It's good to read, just like it's good to talk (according to BT).
Of course it's good to read, I hear you say. If your nose never graces a book, then realistically what hopes do you have of ever becoming an author?
Granted, you may have been a great speller at primary school and top in the creative writing competitions, but if you don’t read much, let alone stop to analyse a book, then halt your writing dreams now I say.
And this brings me onto what I deem a very valid question - what makes a good book? It’s a question which has been asked many times and one which has generated all manner of interesting replies.
Is is a good story? Interesting characters - ones which the reader can relate to? Or is a good book one which, when you take it to bed, simply allows you to escape the last few hours of a mundane Monday thanks to its engaging plot and intriguing storyline?
Is a good book one in which the plot really grabs our attention? When we think we know 'who dunnit' then the author hits us with a cruel twist, and we're left reeling over the events of the last ten pages? I don't know - what is a good book? Do you know what a good book is? Come on, give me some answers...
Well for me, it's good writing with a page-turning plot - it's as simple as that. Good solid writing with the use of language in a colourful manner. But every once in a while a book comes along and I scratch my head, wondering where its merits lie. I toss and turn at night wondering how the author ever managed to grab the attention of an agent, especially with the opening chapters. There has been one in particular which produced a rather large advance for the novelist and many readers, me included, were convinced our bottom drawer unpublished efforts had more merit. In other words, it needed a darn good edit. Once in a while when a book such as this crops up on our shelves, I wonder why this so-called 'great book' has been labelled by critics as such.
A 'good book' to the average Joe Public reader is usually a personal preference. But if you are a reasonably experienced writer who knows the ins and outs of the business, you tend to look for more than the basis of a solid enjoyable story.
When I read a book, I focus on originality, in characters, story and language. One book which literally blew me away in terms of originality was Darkmans by Nicola Barker - one which now takes its place on my list of all-time favourites.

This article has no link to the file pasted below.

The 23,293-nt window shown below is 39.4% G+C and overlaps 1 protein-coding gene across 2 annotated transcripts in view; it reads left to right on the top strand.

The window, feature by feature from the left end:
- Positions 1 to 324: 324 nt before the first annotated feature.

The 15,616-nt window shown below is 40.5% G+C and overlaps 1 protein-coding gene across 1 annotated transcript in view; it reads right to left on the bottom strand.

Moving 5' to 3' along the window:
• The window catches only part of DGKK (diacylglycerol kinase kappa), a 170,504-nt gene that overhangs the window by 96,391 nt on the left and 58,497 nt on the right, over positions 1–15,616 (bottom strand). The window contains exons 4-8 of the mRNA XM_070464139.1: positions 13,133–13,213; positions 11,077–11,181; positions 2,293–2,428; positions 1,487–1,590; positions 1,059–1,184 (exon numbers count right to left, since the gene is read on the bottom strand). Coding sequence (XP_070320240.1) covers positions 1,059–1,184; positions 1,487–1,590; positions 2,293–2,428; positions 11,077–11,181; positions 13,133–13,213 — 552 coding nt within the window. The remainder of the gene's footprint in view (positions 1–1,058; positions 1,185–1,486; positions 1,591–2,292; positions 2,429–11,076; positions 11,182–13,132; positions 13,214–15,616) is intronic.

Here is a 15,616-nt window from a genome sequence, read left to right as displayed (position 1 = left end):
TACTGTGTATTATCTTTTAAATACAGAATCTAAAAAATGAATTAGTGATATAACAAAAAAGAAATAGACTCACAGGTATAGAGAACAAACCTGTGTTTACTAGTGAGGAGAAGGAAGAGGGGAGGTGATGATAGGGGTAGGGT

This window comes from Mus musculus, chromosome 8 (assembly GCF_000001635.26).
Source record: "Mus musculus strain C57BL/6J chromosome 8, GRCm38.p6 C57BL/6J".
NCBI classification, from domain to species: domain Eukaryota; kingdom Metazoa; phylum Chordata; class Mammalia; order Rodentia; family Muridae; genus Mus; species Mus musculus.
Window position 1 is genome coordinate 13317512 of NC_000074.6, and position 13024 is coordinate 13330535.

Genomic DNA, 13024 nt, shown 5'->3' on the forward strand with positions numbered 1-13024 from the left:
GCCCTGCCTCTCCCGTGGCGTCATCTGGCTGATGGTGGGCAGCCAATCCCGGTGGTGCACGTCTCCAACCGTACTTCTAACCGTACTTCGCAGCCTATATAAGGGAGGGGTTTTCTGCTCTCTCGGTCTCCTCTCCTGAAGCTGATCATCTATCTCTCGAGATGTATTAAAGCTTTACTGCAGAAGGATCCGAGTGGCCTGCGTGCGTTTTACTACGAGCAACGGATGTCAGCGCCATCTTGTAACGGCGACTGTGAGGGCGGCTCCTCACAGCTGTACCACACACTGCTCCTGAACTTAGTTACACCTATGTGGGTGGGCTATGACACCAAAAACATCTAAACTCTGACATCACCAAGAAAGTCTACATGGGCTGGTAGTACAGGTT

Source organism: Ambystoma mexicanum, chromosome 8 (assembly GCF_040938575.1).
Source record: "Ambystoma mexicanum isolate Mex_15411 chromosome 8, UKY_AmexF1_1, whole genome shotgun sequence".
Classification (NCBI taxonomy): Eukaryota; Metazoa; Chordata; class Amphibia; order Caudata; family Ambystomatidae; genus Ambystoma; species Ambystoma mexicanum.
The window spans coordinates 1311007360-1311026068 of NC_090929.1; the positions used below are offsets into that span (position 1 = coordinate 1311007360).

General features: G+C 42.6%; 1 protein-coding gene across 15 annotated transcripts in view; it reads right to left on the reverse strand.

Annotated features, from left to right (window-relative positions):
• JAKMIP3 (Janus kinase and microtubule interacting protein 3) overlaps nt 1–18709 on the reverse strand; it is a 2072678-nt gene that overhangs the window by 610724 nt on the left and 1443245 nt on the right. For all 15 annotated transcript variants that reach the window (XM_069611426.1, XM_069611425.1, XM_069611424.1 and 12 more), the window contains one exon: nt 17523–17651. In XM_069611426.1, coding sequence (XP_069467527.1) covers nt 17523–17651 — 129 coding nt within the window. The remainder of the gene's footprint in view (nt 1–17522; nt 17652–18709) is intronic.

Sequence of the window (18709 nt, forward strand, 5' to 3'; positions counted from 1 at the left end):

(If you ask a child what he or she wants from a book, the young reader will almost always say 'I want to laugh' or 'I want funny and sad bits together')
There are books too which have been hailed by critics as the best thing since Shakespeare and sliced bread, and I've struggled to find any admirable qualities. I don't want to condemn certain books as poor quality, but I've just finished Netherland by Joseph O'Neill and I'm still waiting for something to happen. It was like a rambling stream of consciousness with no pace or structure and the reader was constantly being pulled this way and that. I want a book that makes me anxiously turn each page and in Netherland, I was patiently waiting for that. I didn't feel anything happened. More happens in my Bottom Drawer novel in a more erratic fashion.
It’s not the first novel I’ve been disappointed in - there have been a few. A good book will be filled with the author’s passion - and that will be evident in a reading. So whether it be an agent, or an independent publisher, make sure you have a good book lined up too when the time comes.
Have a flick through How NOT to Write a Novel by Sandra Newman and Howard Mittelmark. I must admit I haven't read it but, according to the critics, it has a plethora of info which will help us avoid the pitfalls of sabotaging our own work....including the over-use of the exclamation mark!! That's my pet hate!!!! So, go on, make your book a good one!!!!!!